Estimating the maritime component of aerosol optical depth and its dependency on surface wind speed using MODIS and QuikSCAT data
1Department of Geophysics and Planetary Sciences, Tel Aviv University, Tel Aviv, Israel
2Department of Environmental Sciences, Weizmann Institue, Rehovot, Israel
3School of Marine Sciences, University of Maine, Orono, Maine, USA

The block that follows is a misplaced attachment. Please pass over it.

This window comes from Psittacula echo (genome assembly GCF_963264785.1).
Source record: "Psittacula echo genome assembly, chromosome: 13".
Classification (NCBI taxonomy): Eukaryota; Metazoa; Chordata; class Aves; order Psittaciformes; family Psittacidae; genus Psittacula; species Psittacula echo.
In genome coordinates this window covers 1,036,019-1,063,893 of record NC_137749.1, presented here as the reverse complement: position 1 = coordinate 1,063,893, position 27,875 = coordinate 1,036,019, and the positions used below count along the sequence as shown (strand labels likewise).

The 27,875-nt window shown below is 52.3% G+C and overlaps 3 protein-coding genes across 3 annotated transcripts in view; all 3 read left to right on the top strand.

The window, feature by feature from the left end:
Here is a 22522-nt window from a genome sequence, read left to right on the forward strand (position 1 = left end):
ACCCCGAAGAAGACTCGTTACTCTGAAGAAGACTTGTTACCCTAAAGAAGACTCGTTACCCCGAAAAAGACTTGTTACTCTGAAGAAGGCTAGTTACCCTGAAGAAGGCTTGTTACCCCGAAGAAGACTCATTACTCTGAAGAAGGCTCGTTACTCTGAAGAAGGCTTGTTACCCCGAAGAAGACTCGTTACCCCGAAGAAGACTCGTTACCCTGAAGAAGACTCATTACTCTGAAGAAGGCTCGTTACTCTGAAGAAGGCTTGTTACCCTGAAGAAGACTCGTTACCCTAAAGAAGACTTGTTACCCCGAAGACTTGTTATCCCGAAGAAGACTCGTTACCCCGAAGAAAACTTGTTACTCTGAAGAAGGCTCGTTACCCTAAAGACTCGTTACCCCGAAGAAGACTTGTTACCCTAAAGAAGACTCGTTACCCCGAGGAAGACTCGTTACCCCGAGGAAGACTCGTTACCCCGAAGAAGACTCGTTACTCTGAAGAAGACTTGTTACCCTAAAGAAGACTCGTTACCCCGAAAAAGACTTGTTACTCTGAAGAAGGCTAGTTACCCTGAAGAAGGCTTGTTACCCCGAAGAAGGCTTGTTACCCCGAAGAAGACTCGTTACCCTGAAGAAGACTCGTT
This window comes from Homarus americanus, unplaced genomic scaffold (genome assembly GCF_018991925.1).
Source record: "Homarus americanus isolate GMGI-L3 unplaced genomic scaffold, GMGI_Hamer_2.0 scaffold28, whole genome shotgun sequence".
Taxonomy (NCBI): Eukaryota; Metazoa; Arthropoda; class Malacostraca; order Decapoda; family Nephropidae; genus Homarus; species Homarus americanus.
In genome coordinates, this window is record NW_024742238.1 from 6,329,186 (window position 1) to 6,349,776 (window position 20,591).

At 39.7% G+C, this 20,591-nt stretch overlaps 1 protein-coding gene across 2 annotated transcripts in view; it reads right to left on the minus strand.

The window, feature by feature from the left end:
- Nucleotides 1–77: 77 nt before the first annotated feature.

Abstract. Seven years (2002–2008) of satellite measurements from SeaWinds aboard Quick Scatterometer (QuikSCAT) and Moderate Resolution Imaging Spectroradiometer (MODIS) aboard Terra are used for providing a global view on the link between surface wind speed and marine aerosol optical depth. This study shows that away form the continents the correlation time between the surface winds and the marine aerosol exceeds 4 h and therefore the two measurements can be linked. A systematic comparison between the satellite derived fields at different locations over the World Ocean allows to: (i) separate the relative contribution of wind-induced marine aerosol to the aerosol optical depth (ii) identify a threshold wind speed for triggering maritime contribution to aerosol optical depth; and (iii) extract an empirical linear equation linking marine aerosol optical depth and wind intensity. Wind induced marine aerosol contribution to aerosol optical depth is found to be dominated by the coarse mode elements. The threshold wind speed for triggering emission of coarse maritime aerosol is remarkably consistent with an average value of 4.1±0.1 m/s. When wind intensity exceeds the threshold value, coarse mode marine aerosol optical depth is linearly correlated to the surface wind speed, with a consistent slope of 0.0082±0.0004 s/m. The background aerosol optical depth, associated with aerosols that are not produced in-situ through wind driven processes, shows relatively large seasonal and geographical variability, and can be used for estimating the contribution of terrestrial aerosols to the aerosol optical depth over the ocean.